- Limited divisibility of tasks
The bigger the project the harder and longer it takes people to become productive. On Boarding is underestimated. When starting a project you need to learn
- Business knowledge
- Existing technical solution
- People on the project
- The way the project works, it’s flow
- Tools and software used on the project
The more people the harder to communicate with them all, the more meetings that pop up! You can slow down the project by adding more people, the opposite of what is intended.
The divisibility of tasks refers means you can’t always split up tasks for multiple people to work on simultaneously. Summarised by this quote
“nine women can’t make a baby in one month”. Fred Brooks
You can work harder, work more days and hours by working weekends, the elapsed project days stays the same but the team can deliver more.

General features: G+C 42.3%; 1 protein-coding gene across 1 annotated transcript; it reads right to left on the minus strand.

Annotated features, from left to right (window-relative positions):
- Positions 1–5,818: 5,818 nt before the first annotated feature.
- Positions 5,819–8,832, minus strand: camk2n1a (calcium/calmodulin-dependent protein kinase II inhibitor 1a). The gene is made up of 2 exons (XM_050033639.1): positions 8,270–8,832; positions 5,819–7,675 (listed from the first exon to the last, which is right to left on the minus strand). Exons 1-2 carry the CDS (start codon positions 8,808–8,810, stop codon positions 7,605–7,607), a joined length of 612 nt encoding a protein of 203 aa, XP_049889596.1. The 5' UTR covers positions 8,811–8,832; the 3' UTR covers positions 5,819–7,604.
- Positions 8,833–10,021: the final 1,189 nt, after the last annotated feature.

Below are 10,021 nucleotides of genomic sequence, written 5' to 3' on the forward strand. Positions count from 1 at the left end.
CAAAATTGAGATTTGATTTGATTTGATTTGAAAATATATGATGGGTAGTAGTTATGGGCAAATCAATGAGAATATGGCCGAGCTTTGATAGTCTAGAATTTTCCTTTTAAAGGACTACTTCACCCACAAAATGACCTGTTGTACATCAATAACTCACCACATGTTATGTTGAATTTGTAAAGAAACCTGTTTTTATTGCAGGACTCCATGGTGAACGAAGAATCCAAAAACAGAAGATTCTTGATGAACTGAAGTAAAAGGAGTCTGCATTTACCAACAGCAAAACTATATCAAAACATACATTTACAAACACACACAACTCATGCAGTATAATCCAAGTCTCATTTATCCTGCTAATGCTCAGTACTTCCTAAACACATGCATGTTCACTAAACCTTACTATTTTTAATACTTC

This can work in the short-term, but it should be a last resort. Working weekends is a sign of problems, the development team is overworked. It burns out the developers, giving them no time to rest and recharge.
Longer hours results in developers working harder but not more getting done because IT projects are about quality development. Development needs thinking, creativity and experimentation.
When development teams work harder they lose their spark, churn out code of lower quality and contains more bugs. Private lives suffer, weakening their relationships with friends and family. Unless it’s a short time, it will be the start of a downward spiral.
Faster development leads to lower quality. Taking shortcuts, cutting corners, delivering to lower standards seems to get the project ahead but it’s an illusion. The code will be more complex, technical debt will build up and the debt will be paid later in the project.
The project will slow down when existing code needs changing or extended, the lower quality (highly decoupled, brittle code) will be harder to change and take longer.
Lowering quality gets you ahead now, only to fall behind later